ANNAPOLIS, Md. — Approximately 75 guests attended the Kunta Kinte Heritage Festival fundraiser called African Threads on Saturday, February 28, 2015 at ADEK Productions— located at 1801 West Street in Annapolis. Proceeds will support forthcoming efforts to hold a 2015 Kunta Kinte Heritage Festival in Annapolis.
Hopes were high that the festival featuring musical performances, food, arts and crafts, African dance and storytelling will return to the City Dock and attract excited festival-goers who have missed the annual celebration. Around the site of the expected location, the statue of the late Alex Haley, author of “Roots,” still reminds passersby of Kunta Kinte’s arrival on the Lord Ligonier slave ship. In his groundbreaking book, Haley introduced the world to his ancestor who was sold into slavery.
(Photo: Andrea Blackstone)
Renee Spears, the current Kunta Kinte Heritage Festival chair, said that she has been working with the festival for 18 years. During the evening, she determined that the community’s favorable response to the fundraiser indicates that it definitely needs to be held. A call for additional volunteers was also announced.
“The Kunta Kinte Heritage Festival is a very important event for Annapolis history-wise, because we all need to have a history, and to live it, and to breathe it, and for children to know it, and not just for us as African Americans, but for everyone,” Spears said.
Area businesses and individuals donated raffle items, goodie bag stuffers, door prizes and silent auction merchandise for attendees. Organizers reported that 14 volunteers helped to plan and assist with the fundraiser.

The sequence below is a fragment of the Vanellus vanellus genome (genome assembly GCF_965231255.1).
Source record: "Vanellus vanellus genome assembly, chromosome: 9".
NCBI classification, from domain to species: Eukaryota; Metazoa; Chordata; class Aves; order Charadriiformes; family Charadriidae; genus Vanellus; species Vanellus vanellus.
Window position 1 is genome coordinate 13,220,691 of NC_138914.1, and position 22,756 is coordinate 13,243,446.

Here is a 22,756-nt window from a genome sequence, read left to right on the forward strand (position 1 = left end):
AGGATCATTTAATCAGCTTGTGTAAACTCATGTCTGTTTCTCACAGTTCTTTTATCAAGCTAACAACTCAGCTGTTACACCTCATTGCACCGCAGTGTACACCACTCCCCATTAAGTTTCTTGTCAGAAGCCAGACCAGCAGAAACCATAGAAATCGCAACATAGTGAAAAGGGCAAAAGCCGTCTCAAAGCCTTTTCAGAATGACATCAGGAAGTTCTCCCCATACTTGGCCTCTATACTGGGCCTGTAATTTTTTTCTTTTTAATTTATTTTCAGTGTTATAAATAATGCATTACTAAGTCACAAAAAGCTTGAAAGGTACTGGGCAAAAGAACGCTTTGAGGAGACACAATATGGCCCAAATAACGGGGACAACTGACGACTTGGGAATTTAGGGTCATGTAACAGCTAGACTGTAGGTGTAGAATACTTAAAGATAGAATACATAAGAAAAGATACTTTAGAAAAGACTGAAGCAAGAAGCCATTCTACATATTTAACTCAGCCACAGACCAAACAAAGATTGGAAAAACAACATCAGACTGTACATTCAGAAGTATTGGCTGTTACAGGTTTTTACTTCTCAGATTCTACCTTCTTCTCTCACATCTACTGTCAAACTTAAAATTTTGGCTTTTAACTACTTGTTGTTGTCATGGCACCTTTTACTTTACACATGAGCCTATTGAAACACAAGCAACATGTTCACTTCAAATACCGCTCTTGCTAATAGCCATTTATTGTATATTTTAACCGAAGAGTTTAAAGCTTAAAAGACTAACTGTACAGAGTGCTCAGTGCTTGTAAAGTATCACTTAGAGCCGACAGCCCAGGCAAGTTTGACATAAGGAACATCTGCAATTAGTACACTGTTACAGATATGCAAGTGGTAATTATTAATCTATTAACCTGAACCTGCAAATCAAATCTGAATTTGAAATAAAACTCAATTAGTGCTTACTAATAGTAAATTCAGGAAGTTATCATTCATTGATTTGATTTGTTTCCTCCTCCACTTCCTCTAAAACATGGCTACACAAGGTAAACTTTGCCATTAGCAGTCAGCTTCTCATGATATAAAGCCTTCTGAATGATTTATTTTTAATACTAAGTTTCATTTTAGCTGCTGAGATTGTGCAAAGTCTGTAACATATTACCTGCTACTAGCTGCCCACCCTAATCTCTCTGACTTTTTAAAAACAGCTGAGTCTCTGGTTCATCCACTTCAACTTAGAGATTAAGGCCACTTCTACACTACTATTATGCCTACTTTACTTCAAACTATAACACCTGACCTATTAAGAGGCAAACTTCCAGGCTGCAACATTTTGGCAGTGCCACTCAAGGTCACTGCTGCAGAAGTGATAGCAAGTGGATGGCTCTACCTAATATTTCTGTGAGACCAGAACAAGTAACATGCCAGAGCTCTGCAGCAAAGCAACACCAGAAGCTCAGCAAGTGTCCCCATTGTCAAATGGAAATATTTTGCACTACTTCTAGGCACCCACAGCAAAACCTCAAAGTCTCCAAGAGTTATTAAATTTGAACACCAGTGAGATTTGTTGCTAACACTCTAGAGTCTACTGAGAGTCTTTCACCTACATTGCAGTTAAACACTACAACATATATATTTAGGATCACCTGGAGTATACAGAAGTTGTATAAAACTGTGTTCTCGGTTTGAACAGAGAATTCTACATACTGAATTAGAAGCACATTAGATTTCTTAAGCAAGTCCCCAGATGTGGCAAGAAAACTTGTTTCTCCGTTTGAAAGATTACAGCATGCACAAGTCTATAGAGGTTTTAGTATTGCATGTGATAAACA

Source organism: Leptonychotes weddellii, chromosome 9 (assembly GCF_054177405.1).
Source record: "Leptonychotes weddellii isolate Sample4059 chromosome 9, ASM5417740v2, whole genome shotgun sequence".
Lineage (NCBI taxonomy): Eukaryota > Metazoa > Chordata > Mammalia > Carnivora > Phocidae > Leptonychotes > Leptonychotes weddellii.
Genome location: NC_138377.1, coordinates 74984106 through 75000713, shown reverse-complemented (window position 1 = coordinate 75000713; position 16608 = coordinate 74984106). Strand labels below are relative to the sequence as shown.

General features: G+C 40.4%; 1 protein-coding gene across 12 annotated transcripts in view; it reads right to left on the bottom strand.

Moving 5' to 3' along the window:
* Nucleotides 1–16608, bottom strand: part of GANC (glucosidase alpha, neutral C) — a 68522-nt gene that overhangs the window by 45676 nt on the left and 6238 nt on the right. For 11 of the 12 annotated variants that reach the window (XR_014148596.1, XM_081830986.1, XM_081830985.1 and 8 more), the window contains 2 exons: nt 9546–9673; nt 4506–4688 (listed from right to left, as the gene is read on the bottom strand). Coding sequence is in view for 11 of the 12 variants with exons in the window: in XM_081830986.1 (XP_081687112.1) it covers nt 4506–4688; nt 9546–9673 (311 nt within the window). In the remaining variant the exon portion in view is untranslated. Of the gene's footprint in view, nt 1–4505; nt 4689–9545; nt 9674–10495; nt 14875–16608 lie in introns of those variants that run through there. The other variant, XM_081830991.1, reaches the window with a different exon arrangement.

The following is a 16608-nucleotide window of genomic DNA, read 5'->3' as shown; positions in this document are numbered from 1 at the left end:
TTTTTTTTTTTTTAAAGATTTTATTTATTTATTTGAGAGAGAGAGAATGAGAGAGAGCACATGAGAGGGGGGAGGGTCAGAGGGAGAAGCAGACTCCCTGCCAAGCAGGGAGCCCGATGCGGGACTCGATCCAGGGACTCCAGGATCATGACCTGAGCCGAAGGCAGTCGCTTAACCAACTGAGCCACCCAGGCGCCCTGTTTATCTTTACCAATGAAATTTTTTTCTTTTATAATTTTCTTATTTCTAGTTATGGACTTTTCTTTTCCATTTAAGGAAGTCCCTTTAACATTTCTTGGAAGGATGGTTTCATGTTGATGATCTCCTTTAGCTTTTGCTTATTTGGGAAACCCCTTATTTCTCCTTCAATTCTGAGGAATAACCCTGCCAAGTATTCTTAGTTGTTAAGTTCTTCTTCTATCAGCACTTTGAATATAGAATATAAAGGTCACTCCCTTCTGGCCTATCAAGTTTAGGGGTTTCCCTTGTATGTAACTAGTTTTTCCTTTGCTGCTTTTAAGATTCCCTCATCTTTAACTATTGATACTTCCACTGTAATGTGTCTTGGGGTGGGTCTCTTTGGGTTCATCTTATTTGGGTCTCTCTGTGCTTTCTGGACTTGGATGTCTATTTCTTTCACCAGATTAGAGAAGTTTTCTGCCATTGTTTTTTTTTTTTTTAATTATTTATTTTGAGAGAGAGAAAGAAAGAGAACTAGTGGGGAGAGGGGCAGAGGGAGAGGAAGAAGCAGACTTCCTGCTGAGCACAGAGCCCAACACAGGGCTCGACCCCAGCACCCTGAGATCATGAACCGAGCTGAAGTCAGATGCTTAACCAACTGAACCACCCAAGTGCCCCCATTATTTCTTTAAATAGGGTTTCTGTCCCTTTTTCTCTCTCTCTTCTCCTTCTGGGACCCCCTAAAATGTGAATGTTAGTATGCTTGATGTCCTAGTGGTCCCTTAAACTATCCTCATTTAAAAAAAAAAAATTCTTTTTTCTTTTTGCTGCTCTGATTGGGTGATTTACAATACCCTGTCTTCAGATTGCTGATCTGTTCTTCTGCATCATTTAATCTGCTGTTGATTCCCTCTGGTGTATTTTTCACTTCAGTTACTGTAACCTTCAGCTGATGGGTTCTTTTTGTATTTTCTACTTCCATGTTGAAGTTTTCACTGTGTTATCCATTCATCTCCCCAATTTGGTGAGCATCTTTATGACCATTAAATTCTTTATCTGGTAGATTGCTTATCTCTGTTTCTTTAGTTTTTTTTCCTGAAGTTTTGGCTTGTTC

“We’ve been successfully doing this festival for the last 25 years. Due to budgetary constraints, we weren’t able to have it the last two years. With the help of Jan (Lee) and some of the other festival members, we decided to have a fundraiser to try and spearhead getting some funds together for the 2015 festival,” David Arthur, president of the board of directors for Kunta Kinte Celebrations, Inc. said. “We definitely want to have a festival. This is the whole point of this. We want to make people aware that we are still trying to hold a festival, and that we are still here, and that we need everybody’s help to continue on.”
Community members like Terrell Freeman helped to facilitate the fundraiser. Freeman, an Annapolitan, welcomed attendees and opened the program with a drum call. Before introducing the first performers, he also conducted a libation ceremony to pay tribute to ancestors.
Jan Lee, 29, serves as co-chair of the Kunta Kinte Heritage Festival and handles media relations. Lee remarked that the organization is focusing on rebuilding after a two-year hiatus.
“We plan to return to the Annapolis City Dock for the festival on September 26, 2015. I’ve been volunteering with Kunta Kinte Celebrations since I was a kid. I feel that the festival is so important in bringing the community together. It’s always a joyous celebration,” Lee said.
The Annapolis chapter of the Delicados, Inc. was instrumental in helping to present African Threads. Darlene Washington, president of the local social group, said that her group loved the fundraiser and display of superb talent.
“We were a sponsor group— an organization that sponsored this affair tonight. We want to see it (the festival) come back again. That was one of our interests in being a sponsor, to help so that this event would happen again this summer.”
To learn more about the status of the Kunta Kinte Heritage Festival as developments continue, visit: www.kuntakinte.org.